Use this URL to cite or link to this record in EThOS: https://ethos.bl.uk/OrderDetails.do?uin=uk.bl.ethos.246977
Title: An analysis of the relationship between higher education and development by applying Sen's human capabilities approach : the case of three technological universities in Mexico
Author: Crespo, Pedro Flores
ISNI:       0000 0001 3396 4795
Awarding Body: University of York
Current Institution: University of York
Date of Award: 2002
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Abstract:
Reading for a PhD at York could not have been possible without the financial support of the National Council of Science and Technology of Mexico (Conacyt) and, more recently, of the Secretariat of Public Education (Sep). I thank both institutions for helping to meet my academic objectives. I would like to express my deepest gratitude to my supervisor, Professor Haleh Afshar who taught me how to deal with the complexity of the academic world by giving me constructive comments and criticisms that have improved the quality of this dissertation. No doubt, Haleh has been a key person to improve my “functionings” as a researcher. Many people contributed at different points during the writing of this thesis. I am particularly grateful with doctors Roberto Rodriguez, Pablo Latapí Sarré, Rollin Kent, Carlos Muñoz Izquierdo, Felipe Martinez Rizo, Hugo Casanova, Julio Boltvinik, Fernando Arias Galicia and professors A. H. Halsey, Hugh Lauder and Walter W. MacMahon who kindly replied my e-mails or gave me part of their time to listen to my concerns about education and development (my apologies if I missed somebody). In constructing the research techniques I received the advice of Dr. Lorenza Villa. When I had problems, especially with some economic techniques, Alfonso Mendoza and Maria Elena Garcia were always in the mood of helping. During the pilot study and the field work, I received invaluable support from Dr. Arturo Nava, Jorge Acoltzi, Rosario Tapia, Javier Herrera, Gildardo Villalobos of the General Coordination of the UTs. I would like also to thank the logistic support of my friends of the GMCE: Silvia Coria, Dulce, Felipe, Eva Ruelas, and, my “eternal supervisor” Salvador Ruiz de Chávez. To apply 717 questionnaires and conduct more than a hundred interviews would have been an impossible task without the logistic support and facilities provided by the UTs. I am very grateful with Ing. Roberto Reyes, Nicolás Serna, Pascual Torres, contadora Ornelas, Esthela Maldonado and Alejandra of the UT of Neza; Mtro. Javier Hernández, Carlos M. Beckwith, Miguel A. Cruz, Gisela Girón, Angélica, Lorena and Horte of Tula; and Lie. Héctor Tiscareño, Juan Manuel Montañez, Paco, Daniel, Ricardo, Axel, Don Rafa, Jorge Marabotto, Amparo, Aurora, Claudine Ruiz-Esparza, Maru Robledo and Mónica Reyes of the UT of Aguascalientes. To my close friends Max Niño, Juancho Barron and Arturo Flores for their enjoyable company during this “academic” experience. Thanks, too, to those employers who illustrated with their particular visions this work. During the data collection process, I was very fortunate in meeting many committed graduates from Neza, Tula and Aguascalientes. Many thanks to all, this work is dedicated to them. Special thanks must go to Professor Amartya Sen with whom I had the chance to discuss a piece of this work. His comments were extremely useful in the final stage of my studies. To Heloise Brown, Sarah Marshall and Sam Clark for their remarkable proof reading. I would like also to thank the administrative and academic staff of the Department of Politics at York, especially, to my backup supervisors; Dr. Neil Carter, in the kickoff of the PhD, and Dr. Rob Aitken during the second half. Very special thanks to my family and friends for their love and support. They have flashed my life with happiness. To Deborah Fabri for her unconditional support and for sharing with me the sunshine of England.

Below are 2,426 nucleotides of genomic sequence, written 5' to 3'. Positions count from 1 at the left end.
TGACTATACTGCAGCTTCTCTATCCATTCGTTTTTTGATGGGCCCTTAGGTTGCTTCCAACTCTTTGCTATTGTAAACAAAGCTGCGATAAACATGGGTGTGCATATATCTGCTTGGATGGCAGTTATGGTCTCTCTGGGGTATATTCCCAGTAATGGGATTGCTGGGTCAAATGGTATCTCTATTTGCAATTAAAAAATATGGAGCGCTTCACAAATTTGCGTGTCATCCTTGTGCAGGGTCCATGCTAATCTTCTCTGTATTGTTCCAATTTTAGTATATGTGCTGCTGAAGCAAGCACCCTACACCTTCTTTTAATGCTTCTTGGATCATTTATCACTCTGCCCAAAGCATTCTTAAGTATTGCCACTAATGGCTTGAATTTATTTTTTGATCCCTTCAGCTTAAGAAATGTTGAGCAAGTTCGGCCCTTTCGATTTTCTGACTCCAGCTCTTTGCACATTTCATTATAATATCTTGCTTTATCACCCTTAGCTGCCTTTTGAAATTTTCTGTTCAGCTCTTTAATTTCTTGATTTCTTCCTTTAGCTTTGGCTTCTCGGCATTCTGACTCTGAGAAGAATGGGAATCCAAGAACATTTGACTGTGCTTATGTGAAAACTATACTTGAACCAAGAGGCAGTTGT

Supervisor: Not available Sponsor: Not available
Qualification Name: Thesis (Ph.D.) Qualification Level: Doctoral
EThOS ID: uk.bl.ethos.246977  DOI: Not available
Keywords: Human capital
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